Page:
Age-related changes of the immune system contribute to increased incidence and severity of infections in the elderly. Vaccination is the most effective measure to prevent infections and vaccination recommendations in most countries include specific guidelines for the elderly. Vaccination against influenza and Streptococcus pneumoniae is usually recommended for persons with underlying diseases and for the elderly with heterogeneous age limits between ≥ 50 years and ≥ 65 years. Some countries also recommend vaccination against herpes zoster. Several vaccines are recommended for all adults, such as regular booster shots against tetanus/diphtheria/pertussis/polio, or for specific groups, e.g. vaccination against tick-borne encephalitis in endemic areas or travel vaccines. These are also relevant for the elderly. Most currently used vaccines are less immunogenic and effective in the elderly compared to younger adults. Potential strategies to improve their immunogenicity include higher antigen dose, alternative routes of administration, and the use of adjuvants, which were all implemented for influenza vaccines, and induce moderately higher antibody concentrations. Research on universal vaccines against influenza and S. pneumoniae is ongoing in order to overcome the limitations of the current strain-specific vaccines. Respiratory syncytial virus causes significant morbidity in the elderly. Novel vaccines against this and other pathogens, for instance bacterial nosocomial infections, have tremendous potential impact on health in old age and are intensively studied by many academic and commercial organizations. In addition to novel vaccine developments, it is crucial to increase awareness for the importance of vaccination beyond the pediatric setting, as vaccination coverage is still far from optimal for the older population.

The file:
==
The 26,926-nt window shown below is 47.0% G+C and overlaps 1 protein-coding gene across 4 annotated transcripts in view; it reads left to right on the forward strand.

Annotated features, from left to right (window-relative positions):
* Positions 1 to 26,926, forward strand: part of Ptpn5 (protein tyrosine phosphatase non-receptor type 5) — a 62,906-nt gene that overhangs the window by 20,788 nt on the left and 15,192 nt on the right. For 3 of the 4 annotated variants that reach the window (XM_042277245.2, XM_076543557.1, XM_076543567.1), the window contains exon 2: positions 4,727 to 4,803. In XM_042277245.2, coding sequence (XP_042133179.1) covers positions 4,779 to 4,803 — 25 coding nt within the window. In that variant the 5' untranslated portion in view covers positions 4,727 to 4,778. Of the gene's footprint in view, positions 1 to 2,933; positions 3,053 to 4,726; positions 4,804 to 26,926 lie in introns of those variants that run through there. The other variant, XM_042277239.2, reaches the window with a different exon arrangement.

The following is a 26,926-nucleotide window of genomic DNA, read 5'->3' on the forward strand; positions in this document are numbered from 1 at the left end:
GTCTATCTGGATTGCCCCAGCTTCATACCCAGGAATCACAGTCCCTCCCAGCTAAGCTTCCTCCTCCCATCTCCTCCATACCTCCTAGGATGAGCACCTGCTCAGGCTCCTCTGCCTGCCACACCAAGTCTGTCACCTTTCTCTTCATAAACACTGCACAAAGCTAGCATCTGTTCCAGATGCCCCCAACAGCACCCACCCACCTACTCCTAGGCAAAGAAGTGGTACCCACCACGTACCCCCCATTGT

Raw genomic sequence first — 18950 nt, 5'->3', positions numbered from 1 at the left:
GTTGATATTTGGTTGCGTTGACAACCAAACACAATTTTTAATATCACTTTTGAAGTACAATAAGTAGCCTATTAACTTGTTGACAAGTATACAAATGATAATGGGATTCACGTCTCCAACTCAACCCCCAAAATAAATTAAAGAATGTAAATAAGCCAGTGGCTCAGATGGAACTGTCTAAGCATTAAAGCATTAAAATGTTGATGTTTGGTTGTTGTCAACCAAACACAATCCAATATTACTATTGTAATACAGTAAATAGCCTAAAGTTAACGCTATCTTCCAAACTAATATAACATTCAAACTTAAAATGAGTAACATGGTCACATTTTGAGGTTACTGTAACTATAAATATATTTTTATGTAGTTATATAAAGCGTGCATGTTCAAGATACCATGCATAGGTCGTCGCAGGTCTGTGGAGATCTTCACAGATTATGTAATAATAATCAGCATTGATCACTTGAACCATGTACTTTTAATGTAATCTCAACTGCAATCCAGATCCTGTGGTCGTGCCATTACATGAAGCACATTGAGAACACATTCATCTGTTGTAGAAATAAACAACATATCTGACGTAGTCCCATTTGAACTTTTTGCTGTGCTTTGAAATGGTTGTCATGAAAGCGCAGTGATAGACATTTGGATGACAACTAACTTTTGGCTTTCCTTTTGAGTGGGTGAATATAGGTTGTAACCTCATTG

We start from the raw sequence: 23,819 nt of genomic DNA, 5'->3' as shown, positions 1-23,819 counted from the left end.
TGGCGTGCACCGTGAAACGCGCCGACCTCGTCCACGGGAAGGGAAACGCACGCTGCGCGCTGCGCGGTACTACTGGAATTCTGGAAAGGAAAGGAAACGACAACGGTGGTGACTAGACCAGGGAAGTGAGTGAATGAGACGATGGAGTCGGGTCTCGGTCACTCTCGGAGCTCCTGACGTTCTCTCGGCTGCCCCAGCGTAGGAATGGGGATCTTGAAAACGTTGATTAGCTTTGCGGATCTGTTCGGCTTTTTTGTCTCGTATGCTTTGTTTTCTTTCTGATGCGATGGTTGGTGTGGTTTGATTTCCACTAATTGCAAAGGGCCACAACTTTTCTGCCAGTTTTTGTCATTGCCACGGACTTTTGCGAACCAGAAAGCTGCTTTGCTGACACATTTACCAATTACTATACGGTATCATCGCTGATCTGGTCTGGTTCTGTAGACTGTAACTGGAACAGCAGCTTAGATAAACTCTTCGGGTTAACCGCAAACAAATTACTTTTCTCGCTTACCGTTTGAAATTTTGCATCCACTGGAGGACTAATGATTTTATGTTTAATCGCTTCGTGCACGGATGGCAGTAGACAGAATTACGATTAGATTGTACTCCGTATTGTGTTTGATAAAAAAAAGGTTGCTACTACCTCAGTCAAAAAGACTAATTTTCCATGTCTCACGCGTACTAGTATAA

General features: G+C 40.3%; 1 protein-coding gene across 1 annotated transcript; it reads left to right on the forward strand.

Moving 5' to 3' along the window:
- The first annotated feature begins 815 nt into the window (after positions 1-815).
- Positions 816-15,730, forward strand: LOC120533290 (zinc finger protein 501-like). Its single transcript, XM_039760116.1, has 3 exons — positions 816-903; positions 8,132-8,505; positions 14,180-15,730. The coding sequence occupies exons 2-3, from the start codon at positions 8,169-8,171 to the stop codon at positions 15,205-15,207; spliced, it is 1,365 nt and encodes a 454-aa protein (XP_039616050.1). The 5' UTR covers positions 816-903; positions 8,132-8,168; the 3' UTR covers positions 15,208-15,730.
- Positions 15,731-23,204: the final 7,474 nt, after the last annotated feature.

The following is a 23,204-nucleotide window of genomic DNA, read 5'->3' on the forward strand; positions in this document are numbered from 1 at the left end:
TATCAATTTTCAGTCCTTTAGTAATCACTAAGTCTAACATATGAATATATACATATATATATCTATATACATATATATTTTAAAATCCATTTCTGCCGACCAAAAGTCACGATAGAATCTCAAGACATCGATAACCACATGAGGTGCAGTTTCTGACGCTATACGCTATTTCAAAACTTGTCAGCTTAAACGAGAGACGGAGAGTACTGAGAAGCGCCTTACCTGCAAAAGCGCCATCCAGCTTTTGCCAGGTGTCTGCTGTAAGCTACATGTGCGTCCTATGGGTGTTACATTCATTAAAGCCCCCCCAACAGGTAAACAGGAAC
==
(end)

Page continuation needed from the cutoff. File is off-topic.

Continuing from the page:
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- Vaccines for the elderly: current use and future challenges
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